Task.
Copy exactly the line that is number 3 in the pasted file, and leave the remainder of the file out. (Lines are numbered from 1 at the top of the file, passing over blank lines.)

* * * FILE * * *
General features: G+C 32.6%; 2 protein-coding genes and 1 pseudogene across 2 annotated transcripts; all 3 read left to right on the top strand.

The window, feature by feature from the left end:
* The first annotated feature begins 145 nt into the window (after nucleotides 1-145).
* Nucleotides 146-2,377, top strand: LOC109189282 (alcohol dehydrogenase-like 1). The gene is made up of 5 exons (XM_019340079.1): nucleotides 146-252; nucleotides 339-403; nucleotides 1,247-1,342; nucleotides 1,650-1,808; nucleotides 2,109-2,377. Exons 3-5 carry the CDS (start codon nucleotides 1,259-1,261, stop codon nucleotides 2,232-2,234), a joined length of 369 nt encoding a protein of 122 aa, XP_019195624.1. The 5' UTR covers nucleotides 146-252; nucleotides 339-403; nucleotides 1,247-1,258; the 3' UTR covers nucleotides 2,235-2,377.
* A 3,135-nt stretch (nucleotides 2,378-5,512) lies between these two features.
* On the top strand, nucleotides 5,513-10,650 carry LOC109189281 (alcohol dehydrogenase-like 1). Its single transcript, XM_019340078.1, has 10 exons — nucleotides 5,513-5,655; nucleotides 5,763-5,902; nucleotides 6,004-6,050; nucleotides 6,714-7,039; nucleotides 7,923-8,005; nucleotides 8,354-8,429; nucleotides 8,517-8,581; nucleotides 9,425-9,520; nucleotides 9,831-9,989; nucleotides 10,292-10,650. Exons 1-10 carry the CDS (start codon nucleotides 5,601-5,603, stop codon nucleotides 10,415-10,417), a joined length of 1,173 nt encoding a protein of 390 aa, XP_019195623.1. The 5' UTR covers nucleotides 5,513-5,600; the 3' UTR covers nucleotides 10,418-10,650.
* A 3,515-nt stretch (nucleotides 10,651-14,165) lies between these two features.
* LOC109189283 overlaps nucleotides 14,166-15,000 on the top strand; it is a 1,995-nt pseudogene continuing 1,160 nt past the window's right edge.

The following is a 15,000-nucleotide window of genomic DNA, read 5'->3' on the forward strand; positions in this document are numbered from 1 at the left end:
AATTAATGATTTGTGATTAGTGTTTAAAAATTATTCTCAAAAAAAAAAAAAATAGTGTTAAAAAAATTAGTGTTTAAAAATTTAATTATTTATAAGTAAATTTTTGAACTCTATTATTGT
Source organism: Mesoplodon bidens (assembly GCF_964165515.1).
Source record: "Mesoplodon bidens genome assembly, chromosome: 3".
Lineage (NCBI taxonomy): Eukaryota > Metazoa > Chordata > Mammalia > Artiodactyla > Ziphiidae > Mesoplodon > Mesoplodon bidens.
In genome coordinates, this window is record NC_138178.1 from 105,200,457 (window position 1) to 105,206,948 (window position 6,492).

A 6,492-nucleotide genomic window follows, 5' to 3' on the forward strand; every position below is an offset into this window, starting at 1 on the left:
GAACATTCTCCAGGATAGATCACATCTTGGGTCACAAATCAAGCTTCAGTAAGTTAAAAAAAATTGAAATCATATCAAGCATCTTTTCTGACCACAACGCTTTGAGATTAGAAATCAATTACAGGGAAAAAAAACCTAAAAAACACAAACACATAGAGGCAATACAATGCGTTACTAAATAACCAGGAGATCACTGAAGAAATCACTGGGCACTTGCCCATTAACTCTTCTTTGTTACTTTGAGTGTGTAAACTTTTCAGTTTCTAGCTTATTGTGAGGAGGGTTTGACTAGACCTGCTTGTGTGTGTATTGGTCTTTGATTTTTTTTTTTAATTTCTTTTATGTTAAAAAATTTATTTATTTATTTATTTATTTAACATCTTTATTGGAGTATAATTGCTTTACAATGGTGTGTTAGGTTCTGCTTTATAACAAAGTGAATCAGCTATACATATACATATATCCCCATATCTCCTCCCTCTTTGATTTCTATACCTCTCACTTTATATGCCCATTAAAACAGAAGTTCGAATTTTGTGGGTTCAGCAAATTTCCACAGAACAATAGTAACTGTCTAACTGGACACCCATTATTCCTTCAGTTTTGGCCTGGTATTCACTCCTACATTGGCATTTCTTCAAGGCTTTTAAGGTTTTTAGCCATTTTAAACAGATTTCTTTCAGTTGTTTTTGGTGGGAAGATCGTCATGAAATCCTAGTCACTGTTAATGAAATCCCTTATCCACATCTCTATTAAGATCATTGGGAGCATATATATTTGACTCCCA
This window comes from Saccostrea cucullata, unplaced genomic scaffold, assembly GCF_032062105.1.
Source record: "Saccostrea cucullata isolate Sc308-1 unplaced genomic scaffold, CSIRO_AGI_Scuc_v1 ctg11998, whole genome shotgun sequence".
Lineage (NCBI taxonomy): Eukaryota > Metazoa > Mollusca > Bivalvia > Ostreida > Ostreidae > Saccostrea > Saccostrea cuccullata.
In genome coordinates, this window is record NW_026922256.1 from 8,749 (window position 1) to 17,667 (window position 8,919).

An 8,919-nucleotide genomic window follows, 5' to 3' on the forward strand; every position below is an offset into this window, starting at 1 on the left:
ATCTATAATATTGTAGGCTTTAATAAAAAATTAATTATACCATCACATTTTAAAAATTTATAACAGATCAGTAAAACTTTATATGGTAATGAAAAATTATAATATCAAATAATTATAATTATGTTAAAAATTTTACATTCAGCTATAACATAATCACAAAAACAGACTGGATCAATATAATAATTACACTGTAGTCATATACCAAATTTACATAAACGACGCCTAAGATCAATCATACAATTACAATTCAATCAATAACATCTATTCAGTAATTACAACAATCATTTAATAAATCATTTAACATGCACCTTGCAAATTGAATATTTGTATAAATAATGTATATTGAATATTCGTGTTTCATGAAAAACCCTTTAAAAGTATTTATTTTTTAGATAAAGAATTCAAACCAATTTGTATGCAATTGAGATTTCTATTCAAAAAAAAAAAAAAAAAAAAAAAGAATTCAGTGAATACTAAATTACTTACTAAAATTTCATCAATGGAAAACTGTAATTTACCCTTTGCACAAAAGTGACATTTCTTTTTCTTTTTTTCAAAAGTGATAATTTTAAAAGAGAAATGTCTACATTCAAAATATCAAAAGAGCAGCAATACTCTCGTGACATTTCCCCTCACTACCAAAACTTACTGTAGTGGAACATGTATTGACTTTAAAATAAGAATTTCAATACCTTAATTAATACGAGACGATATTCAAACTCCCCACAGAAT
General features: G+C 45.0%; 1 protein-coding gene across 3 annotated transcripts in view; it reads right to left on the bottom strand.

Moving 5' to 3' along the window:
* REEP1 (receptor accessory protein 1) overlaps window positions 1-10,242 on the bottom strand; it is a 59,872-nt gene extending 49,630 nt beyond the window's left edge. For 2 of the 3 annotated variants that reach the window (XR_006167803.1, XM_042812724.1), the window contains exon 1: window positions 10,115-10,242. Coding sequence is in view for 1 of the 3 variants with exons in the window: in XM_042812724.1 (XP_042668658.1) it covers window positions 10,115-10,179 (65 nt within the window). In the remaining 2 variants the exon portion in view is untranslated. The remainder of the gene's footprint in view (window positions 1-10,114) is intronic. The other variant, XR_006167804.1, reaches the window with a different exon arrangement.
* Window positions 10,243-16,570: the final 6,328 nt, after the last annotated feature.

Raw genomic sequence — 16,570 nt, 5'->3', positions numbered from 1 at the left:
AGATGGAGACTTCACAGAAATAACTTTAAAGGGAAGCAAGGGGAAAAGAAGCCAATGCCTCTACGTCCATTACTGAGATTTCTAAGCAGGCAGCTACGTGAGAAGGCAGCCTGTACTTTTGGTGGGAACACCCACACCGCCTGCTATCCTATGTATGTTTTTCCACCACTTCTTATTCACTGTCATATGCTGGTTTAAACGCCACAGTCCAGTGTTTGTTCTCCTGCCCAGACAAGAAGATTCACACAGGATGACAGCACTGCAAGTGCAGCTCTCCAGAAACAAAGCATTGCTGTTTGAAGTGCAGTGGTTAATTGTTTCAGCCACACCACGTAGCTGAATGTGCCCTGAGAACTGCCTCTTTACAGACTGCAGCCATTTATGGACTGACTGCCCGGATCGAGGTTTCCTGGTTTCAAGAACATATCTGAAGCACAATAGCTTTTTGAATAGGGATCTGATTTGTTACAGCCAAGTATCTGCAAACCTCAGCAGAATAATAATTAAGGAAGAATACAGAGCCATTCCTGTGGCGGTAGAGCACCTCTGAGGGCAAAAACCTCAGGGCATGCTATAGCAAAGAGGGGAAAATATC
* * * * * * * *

* The first annotated feature begins 145 nt into the window (after nucleotides 1-145).